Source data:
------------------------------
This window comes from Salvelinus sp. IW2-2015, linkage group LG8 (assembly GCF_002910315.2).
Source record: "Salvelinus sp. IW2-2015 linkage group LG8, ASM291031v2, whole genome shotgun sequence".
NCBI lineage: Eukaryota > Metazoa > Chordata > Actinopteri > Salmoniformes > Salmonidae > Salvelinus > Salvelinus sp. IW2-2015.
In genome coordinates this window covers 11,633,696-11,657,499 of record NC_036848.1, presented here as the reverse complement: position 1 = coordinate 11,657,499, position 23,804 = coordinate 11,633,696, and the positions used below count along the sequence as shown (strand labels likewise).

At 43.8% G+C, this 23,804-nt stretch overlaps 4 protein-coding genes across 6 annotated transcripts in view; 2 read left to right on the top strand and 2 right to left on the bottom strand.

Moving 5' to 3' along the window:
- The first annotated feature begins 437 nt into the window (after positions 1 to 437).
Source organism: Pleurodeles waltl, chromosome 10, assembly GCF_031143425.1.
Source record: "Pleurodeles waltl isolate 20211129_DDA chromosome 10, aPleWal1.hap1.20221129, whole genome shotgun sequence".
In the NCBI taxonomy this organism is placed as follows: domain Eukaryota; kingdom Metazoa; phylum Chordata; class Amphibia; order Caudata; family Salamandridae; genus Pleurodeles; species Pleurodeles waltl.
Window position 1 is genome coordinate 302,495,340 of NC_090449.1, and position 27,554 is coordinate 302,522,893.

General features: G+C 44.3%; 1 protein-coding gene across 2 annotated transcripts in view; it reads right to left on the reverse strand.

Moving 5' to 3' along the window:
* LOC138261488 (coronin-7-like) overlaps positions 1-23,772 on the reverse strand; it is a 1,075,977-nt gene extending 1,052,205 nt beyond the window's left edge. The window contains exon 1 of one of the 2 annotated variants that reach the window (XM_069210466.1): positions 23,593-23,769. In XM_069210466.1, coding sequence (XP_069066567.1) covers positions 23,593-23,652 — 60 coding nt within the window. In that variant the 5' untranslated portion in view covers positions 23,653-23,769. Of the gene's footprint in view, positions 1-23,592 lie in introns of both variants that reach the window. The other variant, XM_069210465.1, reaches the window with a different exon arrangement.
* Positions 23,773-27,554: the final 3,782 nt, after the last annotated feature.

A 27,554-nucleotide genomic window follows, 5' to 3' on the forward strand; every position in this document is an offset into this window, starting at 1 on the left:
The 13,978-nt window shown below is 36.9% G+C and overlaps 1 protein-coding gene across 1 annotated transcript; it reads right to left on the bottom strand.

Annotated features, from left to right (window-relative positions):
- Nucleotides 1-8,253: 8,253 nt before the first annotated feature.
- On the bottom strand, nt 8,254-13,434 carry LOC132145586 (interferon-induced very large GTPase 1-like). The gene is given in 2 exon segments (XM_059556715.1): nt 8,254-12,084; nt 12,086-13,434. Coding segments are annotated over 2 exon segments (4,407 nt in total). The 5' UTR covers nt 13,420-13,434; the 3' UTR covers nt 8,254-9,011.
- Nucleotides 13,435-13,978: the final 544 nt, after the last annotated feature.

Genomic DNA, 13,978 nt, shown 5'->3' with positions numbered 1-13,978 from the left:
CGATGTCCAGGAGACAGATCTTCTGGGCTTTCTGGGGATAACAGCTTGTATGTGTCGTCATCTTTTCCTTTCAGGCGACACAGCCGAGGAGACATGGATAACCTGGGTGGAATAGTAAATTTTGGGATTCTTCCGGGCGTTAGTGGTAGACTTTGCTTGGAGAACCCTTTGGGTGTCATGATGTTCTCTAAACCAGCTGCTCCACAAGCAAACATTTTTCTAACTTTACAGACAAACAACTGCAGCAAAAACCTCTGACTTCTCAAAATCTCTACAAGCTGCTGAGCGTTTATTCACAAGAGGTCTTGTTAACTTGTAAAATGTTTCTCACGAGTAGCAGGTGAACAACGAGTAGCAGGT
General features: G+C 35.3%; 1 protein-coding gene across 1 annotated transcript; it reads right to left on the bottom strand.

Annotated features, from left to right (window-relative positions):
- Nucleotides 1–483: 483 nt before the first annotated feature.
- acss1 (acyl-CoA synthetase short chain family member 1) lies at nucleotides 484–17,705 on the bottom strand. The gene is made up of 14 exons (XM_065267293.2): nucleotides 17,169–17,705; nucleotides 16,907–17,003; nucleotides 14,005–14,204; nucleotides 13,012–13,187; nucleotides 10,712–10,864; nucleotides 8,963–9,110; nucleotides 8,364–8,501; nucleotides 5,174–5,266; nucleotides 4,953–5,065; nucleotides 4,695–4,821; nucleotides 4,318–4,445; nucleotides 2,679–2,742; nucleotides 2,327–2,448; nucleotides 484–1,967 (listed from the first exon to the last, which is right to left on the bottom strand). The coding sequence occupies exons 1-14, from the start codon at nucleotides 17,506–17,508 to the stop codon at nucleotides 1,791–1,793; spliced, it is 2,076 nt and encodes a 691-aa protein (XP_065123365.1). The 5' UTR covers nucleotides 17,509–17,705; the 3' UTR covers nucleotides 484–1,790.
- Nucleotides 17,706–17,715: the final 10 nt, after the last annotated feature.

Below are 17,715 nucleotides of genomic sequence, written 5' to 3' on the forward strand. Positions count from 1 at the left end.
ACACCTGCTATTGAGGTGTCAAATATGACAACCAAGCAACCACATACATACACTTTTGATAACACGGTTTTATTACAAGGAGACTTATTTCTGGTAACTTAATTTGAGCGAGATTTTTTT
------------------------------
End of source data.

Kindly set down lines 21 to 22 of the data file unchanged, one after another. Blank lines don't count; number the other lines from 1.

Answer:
- Nucleotides 13,435-13,978: the final 544 nt, after the last annotated feature.

Genomic DNA, 13,978 nt, shown 5'->3' with positions numbered 1-13,978 from the left: